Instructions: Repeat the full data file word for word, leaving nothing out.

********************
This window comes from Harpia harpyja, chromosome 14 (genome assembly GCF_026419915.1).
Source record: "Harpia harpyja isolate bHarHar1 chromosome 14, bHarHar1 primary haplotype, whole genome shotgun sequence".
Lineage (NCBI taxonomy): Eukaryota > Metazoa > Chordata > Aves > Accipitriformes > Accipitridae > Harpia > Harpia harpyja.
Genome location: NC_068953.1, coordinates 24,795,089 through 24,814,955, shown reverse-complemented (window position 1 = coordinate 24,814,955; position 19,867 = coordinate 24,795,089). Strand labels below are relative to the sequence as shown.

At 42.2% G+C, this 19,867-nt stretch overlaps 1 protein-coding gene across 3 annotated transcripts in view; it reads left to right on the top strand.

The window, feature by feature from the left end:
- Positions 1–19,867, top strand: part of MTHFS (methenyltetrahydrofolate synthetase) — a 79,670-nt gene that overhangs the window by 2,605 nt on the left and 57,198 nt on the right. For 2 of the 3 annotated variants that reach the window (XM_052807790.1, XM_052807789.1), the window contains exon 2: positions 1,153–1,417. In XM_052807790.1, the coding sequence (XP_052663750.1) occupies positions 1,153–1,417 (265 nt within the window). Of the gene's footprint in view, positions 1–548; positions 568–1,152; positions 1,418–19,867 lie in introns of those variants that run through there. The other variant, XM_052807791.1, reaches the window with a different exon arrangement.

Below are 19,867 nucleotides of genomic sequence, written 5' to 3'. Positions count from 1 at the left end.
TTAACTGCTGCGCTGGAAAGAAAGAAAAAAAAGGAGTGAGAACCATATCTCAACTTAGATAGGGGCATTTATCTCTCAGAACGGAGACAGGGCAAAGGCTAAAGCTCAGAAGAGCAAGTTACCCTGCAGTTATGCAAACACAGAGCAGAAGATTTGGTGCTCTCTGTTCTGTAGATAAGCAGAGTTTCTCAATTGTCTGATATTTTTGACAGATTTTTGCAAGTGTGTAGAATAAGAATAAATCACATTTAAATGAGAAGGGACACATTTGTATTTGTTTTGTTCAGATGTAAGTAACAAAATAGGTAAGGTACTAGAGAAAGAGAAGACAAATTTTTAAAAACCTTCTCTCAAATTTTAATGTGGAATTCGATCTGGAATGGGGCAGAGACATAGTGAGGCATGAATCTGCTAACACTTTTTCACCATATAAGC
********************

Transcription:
This window comes from Harpia harpyja, chromosome 14 (genome assembly GCF_026419915.1).
Source record: "Harpia harpyja isolate bHarHar1 chromosome 14, bHarHar1 primary haplotype, whole genome shotgun sequence".
Lineage (NCBI taxonomy): Eukaryota > Metazoa > Chordata > Aves > Accipitriformes > Accipitridae > Harpia > Harpia harpyja.
Genome location: NC_068953.1, coordinates 24,795,089 through 24,814,955, shown reverse-complemented (window position 1 = coordinate 24,814,955; position 19,867 = coordinate 24,795,089). Strand labels below are relative to the sequence as shown.

At 42.2% G+C, this 19,867-nt stretch overlaps 1 protein-coding gene across 3 annotated transcripts in view; it reads left to right on the top strand.

The window, feature by feature from the left end:
- Positions 1–19,867, top strand: part of MTHFS (methenyltetrahydrofolate synthetase) — a 79,670-nt gene that overhangs the window by 2,605 nt on the left and 57,198 nt on the right. For 2 of the 3 annotated variants that reach the window (XM_052807790.1, XM_052807789.1), the window contains exon 2: positions 1,153–1,417. In XM_052807790.1, the coding sequence (XP_052663750.1) occupies positions 1,153–1,417 (265 nt within the window). Of the gene's footprint in view, positions 1–548; positions 568–1,152; positions 1,418–19,867 lie in introns of those variants that run through there. The other variant, XM_052807791.1, reaches the window with a different exon arrangement.

Below are 19,867 nucleotides of genomic sequence, written 5' to 3'. Positions count from 1 at the left end.
TTAACTGCTGCGCTGGAAAGAAAGAAAAAAAAGGAGTGAGAACCATATCTCAACTTAGATAGGGGCATTTATCTCTCAGAACGGAGACAGGGCAAAGGCTAAAGCTCAGAAGAGCAAGTTACCCTGCAGTTATGCAAACACAGAGCAGAAGATTTGGTGCTCTCTGTTCTGTAGATAAGCAGAGTTTCTCAATTGTCTGATATTTTTGACAGATTTTTGCAAGTGTGTAGAATAAGAATAAATCACATTTAAATGAGAAGGGACACATTTGTATTTGTTTTGTTCAGATGTAAGTAACAAAATAGGTAAGGTACTAGAGAAAGAGAAGACAAATTTTTAAAAACCTTCTCTCAAATTTTAATGTGGAATTCGATCTGGAATGGGGCAGAGACATAGTGAGGCATGAATCTGCTAACACTTTTTCACCATATAAGC